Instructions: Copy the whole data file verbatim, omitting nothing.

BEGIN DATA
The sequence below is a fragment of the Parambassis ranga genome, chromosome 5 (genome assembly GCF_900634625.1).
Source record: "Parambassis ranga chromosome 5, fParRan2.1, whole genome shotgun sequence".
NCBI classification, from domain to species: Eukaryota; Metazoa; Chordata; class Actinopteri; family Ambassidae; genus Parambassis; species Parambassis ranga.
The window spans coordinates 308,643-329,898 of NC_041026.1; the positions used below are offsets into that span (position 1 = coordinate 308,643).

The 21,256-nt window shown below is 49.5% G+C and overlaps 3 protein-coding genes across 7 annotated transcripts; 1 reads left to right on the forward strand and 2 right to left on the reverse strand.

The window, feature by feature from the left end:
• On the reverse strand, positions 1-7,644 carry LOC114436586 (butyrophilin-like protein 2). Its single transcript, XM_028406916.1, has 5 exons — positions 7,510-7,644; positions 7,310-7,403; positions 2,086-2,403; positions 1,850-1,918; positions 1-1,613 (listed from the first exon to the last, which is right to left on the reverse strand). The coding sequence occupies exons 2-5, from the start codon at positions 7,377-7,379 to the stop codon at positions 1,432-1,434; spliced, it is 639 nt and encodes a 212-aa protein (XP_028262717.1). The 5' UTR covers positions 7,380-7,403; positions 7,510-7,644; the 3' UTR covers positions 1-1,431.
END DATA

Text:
The sequence below is a fragment of the Parambassis ranga genome, chromosome 5 (genome assembly GCF_900634625.1).
Source record: "Parambassis ranga chromosome 5, fParRan2.1, whole genome shotgun sequence".
NCBI classification, from domain to species: Eukaryota; Metazoa; Chordata; class Actinopteri; family Ambassidae; genus Parambassis; species Parambassis ranga.
The window spans coordinates 308,643-329,898 of NC_041026.1; the positions used below are offsets into that span (position 1 = coordinate 308,643).

The 21,256-nt window shown below is 49.5% G+C and overlaps 3 protein-coding genes across 7 annotated transcripts; 1 reads left to right on the forward strand and 2 right to left on the reverse strand.

The window, feature by feature from the left end:
• On the reverse strand, positions 1-7,644 carry LOC114436586 (butyrophilin-like protein 2). Its single transcript, XM_028406916.1, has 5 exons — positions 7,510-7,644; positions 7,310-7,403; positions 2,086-2,403; positions 1,850-1,918; positions 1-1,613 (listed from the first exon to the last, which is right to left on the reverse strand). The coding sequence occupies exons 2-5, from the start codon at positions 7,377-7,379 to the stop codon at positions 1,432-1,434; spliced, it is 639 nt and encodes a 212-aa protein (XP_028262717.1). The 5' UTR covers positions 7,380-7,403; positions 7,510-7,644; the 3' UTR covers positions 1-1,431.